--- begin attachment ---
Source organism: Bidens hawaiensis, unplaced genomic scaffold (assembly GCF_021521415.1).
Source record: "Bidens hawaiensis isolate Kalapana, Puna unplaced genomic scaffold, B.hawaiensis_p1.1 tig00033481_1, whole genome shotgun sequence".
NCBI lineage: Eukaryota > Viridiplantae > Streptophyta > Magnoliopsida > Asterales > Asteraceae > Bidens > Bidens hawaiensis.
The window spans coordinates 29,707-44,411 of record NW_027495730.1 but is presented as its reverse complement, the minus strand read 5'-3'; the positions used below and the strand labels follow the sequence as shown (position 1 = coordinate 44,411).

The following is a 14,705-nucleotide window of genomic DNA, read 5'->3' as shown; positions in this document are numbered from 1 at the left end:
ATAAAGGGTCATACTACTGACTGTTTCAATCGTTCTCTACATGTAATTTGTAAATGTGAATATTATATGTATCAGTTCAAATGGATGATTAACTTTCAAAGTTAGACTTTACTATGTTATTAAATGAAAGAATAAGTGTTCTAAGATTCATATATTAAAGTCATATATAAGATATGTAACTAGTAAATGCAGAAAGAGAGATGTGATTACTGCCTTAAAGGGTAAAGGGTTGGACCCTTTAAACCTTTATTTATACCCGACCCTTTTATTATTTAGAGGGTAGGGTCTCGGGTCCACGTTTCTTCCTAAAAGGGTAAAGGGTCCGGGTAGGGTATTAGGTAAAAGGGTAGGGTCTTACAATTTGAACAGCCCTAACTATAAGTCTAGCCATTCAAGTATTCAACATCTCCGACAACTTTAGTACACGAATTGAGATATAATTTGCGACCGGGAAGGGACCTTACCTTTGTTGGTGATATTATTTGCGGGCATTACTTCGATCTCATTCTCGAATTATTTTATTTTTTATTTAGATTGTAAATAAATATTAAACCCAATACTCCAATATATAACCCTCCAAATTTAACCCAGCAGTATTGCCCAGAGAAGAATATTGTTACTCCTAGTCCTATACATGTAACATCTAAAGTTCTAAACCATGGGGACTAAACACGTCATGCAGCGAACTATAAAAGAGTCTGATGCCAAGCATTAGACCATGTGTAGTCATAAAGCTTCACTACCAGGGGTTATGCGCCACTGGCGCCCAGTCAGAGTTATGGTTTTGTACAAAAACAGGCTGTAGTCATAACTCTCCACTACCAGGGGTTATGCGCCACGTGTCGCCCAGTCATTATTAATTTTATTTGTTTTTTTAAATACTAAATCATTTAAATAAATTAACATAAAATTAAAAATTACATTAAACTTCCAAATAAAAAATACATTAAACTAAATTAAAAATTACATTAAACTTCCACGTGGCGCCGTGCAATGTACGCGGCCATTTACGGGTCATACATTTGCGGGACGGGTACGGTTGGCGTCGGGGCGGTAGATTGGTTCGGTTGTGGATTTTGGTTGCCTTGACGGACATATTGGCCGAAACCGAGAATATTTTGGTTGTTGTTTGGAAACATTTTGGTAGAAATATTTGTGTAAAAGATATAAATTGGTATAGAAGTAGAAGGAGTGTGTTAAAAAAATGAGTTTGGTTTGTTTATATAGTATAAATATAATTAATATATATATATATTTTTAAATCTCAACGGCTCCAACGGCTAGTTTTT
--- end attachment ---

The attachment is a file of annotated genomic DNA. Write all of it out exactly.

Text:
Source organism: Bidens hawaiensis, unplaced genomic scaffold (assembly GCF_021521415.1).
Source record: "Bidens hawaiensis isolate Kalapana, Puna unplaced genomic scaffold, B.hawaiensis_p1.1 tig00033481_1, whole genome shotgun sequence".
NCBI lineage: Eukaryota > Viridiplantae > Streptophyta > Magnoliopsida > Asterales > Asteraceae > Bidens > Bidens hawaiensis.
The window spans coordinates 29,707-44,411 of record NW_027495730.1 but is presented as its reverse complement, the minus strand read 5'-3'; the positions used below and the strand labels follow the sequence as shown (position 1 = coordinate 44,411).

The following is a 14,705-nucleotide window of genomic DNA, read 5'->3' as shown; positions in this document are numbered from 1 at the left end:
ATAAAGGGTCATACTACTGACTGTTTCAATCGTTCTCTACATGTAATTTGTAAATGTGAATATTATATGTATCAGTTCAAATGGATGATTAACTTTCAAAGTTAGACTTTACTATGTTATTAAATGAAAGAATAAGTGTTCTAAGATTCATATATTAAAGTCATATATAAGATATGTAACTAGTAAATGCAGAAAGAGAGATGTGATTACTGCCTTAAAGGGTAAAGGGTTGGACCCTTTAAACCTTTATTTATACCCGACCCTTTTATTATTTAGAGGGTAGGGTCTCGGGTCCACGTTTCTTCCTAAAAGGGTAAAGGGTCCGGGTAGGGTATTAGGTAAAAGGGTAGGGTCTTACAATTTGAACAGCCCTAACTATAAGTCTAGCCATTCAAGTATTCAACATCTCCGACAACTTTAGTACACGAATTGAGATATAATTTGCGACCGGGAAGGGACCTTACCTTTGTTGGTGATATTATTTGCGGGCATTACTTCGATCTCATTCTCGAATTATTTTATTTTTTATTTAGATTGTAAATAAATATTAAACCCAATACTCCAATATATAACCCTCCAAATTTAACCCAGCAGTATTGCCCAGAGAAGAATATTGTTACTCCTAGTCCTATACATGTAACATCTAAAGTTCTAAACCATGGGGACTAAACACGTCATGCAGCGAACTATAAAAGAGTCTGATGCCAAGCATTAGACCATGTGTAGTCATAAAGCTTCACTACCAGGGGTTATGCGCCACTGGCGCCCAGTCAGAGTTATGGTTTTGTACAAAAACAGGCTGTAGTCATAACTCTCCACTACCAGGGGTTATGCGCCACGTGTCGCCCAGTCATTATTAATTTTATTTGTTTTTTTAAATACTAAATCATTTAAATAAATTAACATAAAATTAAAAATTACATTAAACTTCCAAATAAAAAATACATTAAACTAAATTAAAAATTACATTAAACTTCCACGTGGCGCCGTGCAATGTACGCGGCCATTTACGGGTCATACATTTGCGGGACGGGTACGGTTGGCGTCGGGGCGGTAGATTGGTTCGGTTGTGGATTTTGGTTGCCTTGACGGACATATTGGCCGAAACCGAGAATATTTTGGTTGTTGTTTGGAAACATTTTGGTAGAAATATTTGTGTAAAAGATATAAATTGGTATAGAAGTAGAAGGAGTGTGTTAAAAAAATGAGTTTGGTTTGTTTATATAGTATAAATATAATTAATATATATATATATTTTTAAATCTCAACGGCTCCAACGGCTAGTTTTT